[Coral-List] Best practice for LIT surveys

William Allison allison.billiam at gmail.com
Thu Jan 1 17:27:35 EST 2009

I have tested every survey methods I use for comparability, efficiency and
effectiveness. My general approach resembles that described by Les. For my
line intercept and point transects I use a fiberglass tape anchored as often
as necessary to stabilize it and kept as level and as straight at possible
and with no bends between stakes. I am very careful to accurately re-situate
transect lines when I do repeat surveys and I use a plumb-bob (1 cm diam at
the top and ~6 cm long, tapering to a sharp point). Repeated tests of this
approach show high repeatability for individual colonies and sensitivity to
a change of a few percent for the whole transect. This is is possible
because the line is in the same place each time (not the same general place,
not more or less the same deployment but the same deployment), and parallax,
sighting eye and other perceptual and cognitive biases are largely
controlled. Even with substantial surge results are much more repeatable
than surveys done with the un-aided eye or than surveys done with a chain or
similar method. When the sessile benthos constitutes a mosaic of small
items, the line intercept transect is inherently unsuitable for the task.
For such a benthic situation combined with surge it is not worth the bother
to do a line intercept survey of any sort. Under these circumstances a point
transect with a plumb-bob is provides reasonable results - the plumb-bob is
dropped at a designated point on the line and what is hits is recorded. In
effect the surge adds an element of latteral randomness and it becomes a
point survey along a belt transect.


On Wed, Dec 31, 2008 at 5:19 AM, David Fisk <davefisk at gmail.com> wrote:

> With all the talk about LIT deployment and practical considerations, seems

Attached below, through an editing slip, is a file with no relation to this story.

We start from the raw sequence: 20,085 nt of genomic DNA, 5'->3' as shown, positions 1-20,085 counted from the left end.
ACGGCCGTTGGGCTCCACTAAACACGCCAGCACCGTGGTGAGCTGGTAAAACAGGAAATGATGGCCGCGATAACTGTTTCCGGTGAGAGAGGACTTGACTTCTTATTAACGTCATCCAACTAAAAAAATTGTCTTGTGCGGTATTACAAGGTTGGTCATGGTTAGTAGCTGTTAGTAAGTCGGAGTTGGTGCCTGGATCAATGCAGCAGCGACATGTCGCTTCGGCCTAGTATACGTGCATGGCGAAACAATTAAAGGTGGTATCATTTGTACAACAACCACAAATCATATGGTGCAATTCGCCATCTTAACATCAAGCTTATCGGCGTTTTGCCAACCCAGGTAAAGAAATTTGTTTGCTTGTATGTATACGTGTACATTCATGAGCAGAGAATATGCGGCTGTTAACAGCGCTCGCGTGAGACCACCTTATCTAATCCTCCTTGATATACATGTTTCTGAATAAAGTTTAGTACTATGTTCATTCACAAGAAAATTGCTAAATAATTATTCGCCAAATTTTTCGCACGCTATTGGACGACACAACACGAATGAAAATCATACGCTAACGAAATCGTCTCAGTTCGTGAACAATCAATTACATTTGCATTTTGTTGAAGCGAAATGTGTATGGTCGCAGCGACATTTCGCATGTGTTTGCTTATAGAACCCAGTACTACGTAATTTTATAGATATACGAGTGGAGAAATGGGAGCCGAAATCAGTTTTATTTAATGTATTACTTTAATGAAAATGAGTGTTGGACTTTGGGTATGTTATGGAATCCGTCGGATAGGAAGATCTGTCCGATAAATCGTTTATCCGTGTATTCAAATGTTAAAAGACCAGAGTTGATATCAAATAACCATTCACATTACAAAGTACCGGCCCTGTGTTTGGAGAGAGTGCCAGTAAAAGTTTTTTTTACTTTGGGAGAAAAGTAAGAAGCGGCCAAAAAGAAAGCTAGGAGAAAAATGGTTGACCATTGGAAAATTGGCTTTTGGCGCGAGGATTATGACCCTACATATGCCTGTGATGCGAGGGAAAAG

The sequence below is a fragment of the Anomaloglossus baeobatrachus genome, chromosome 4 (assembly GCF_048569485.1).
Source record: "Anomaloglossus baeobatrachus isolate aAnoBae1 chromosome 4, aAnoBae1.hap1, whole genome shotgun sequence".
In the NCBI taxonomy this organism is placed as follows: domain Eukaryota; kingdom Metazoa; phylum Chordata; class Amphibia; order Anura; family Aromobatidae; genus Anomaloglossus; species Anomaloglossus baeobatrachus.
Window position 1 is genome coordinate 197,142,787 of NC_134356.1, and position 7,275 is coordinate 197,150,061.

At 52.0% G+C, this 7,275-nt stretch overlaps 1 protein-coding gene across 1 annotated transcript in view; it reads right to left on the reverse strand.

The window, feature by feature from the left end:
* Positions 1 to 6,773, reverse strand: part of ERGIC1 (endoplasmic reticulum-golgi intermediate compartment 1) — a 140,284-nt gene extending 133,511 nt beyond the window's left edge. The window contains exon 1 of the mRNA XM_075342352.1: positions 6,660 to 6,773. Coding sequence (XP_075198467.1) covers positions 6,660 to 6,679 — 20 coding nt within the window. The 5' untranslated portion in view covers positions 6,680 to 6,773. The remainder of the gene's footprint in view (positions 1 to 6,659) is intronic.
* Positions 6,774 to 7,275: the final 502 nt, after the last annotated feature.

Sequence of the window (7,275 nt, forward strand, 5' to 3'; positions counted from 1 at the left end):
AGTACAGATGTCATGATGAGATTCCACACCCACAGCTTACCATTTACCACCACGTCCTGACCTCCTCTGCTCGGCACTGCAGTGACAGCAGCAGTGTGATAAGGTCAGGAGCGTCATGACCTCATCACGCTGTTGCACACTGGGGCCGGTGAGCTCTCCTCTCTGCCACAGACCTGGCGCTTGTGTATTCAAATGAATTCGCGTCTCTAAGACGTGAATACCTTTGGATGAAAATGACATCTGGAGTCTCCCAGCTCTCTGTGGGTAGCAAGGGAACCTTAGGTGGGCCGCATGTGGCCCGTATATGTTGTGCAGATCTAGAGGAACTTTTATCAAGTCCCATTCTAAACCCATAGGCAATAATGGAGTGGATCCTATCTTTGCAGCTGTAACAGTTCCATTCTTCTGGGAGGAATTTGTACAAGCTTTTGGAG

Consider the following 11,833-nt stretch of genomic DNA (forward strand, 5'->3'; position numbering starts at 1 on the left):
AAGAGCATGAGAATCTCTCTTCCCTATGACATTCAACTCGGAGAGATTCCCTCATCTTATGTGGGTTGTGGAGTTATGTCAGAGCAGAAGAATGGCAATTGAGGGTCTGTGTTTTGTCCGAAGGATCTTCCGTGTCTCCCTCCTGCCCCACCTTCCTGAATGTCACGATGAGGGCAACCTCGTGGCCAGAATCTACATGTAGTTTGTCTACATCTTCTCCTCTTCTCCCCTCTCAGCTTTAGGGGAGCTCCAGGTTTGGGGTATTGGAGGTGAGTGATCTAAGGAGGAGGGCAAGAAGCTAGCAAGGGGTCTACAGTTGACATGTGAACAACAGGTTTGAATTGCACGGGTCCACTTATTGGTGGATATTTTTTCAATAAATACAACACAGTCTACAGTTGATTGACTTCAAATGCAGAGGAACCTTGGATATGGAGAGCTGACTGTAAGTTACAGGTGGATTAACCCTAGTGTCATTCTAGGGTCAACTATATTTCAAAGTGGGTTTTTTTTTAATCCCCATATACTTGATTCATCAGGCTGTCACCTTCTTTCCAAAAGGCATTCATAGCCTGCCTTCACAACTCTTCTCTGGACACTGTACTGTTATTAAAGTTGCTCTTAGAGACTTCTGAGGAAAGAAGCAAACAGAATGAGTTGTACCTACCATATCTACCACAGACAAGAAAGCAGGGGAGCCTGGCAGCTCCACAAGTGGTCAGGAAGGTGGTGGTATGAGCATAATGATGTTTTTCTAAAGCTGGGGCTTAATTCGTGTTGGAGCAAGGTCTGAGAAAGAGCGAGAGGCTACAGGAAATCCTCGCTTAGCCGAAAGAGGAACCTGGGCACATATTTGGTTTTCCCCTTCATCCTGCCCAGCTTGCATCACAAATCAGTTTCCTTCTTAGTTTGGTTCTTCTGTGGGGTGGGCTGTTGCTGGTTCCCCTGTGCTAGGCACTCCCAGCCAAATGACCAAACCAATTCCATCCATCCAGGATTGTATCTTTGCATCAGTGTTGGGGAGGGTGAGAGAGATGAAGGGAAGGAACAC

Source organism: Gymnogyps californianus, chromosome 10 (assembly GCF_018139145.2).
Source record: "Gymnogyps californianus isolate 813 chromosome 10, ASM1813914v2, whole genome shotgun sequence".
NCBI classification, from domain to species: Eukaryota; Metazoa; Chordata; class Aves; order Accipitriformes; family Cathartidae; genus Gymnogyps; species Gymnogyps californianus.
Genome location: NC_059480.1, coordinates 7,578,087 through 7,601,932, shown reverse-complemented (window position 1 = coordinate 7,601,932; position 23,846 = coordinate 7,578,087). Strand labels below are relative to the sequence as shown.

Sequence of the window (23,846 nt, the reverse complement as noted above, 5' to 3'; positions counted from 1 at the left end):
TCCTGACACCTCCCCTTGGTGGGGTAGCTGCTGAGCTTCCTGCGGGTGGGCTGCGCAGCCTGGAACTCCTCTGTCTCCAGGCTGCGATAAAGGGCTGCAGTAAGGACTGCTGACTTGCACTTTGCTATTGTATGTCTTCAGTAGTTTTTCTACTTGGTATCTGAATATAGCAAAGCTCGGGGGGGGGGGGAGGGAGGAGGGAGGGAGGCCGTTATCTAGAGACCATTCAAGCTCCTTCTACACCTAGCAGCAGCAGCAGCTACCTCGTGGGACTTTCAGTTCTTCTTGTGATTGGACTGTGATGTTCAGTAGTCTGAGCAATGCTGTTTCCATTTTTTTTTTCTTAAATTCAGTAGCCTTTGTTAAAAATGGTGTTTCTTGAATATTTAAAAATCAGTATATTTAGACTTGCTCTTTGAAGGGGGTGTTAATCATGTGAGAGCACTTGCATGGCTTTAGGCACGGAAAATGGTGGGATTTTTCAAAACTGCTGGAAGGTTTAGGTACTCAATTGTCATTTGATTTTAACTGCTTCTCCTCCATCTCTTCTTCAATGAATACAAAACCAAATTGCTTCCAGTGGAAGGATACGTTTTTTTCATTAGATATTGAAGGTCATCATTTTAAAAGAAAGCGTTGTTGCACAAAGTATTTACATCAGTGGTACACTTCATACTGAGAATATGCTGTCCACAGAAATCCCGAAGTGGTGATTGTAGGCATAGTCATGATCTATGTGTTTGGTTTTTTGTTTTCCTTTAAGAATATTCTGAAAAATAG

> like it might be a good time to add a few more comments into the discussion
> before it disappears off the scene. I am aware of at least 2 MSc theses
> looking at the accuracy and precision of the LIT method. One was done by
> Craig Mundy from James Cook Uni in Townsville and another by a post grad in
> Canada (I am sorry I can't remember the name of the person right now). Both
> did these studies back in the 1980-90's.
> Both bascially found problems with the precision of the method, so much so
> that a tape that is strung out for 20m and tied every 5m with plastic
> coated
> wire to stakes hammered into the substrate, still came up with an average
> 20% difference in repeated cover estimates. And this held true for a
> situation where the same recorder read the intercepts for a number of
> repeated times - further more the benthic surface where the tests were done
> had very low relief and there was neglible water movement and therefore
> tape
> movement. So despite its widespread adoption as a monitoring tool, it has
> limitations like all methods that should be kept in mind when interpreting
> the data.
> LIT is of course known to be inaccurate in estimating the true number of
> small colonies in a population. All monitoring methods have their pros and
> cons, and personally I find the LIT very time consuming and of limited
> application with the above precision problems and inaccuracies wrt the
> under
> estimation of smaller colonies, not to mention the deployment issues
> already
> discussed. For an approximate estimation of coral cover, there are probably
> better methods available that require less field time and number crunching
> time, but a combination of rapid recording methods that include a permanent
> pictorial record is ideal.
> _______________________________________________
> Coral-List mailing list
> Coral-List at coral.aoml.noaa.gov
> http://coral.aoml.noaa.gov/mailman/listinfo/coral-list

More information about the Coral-List mailing list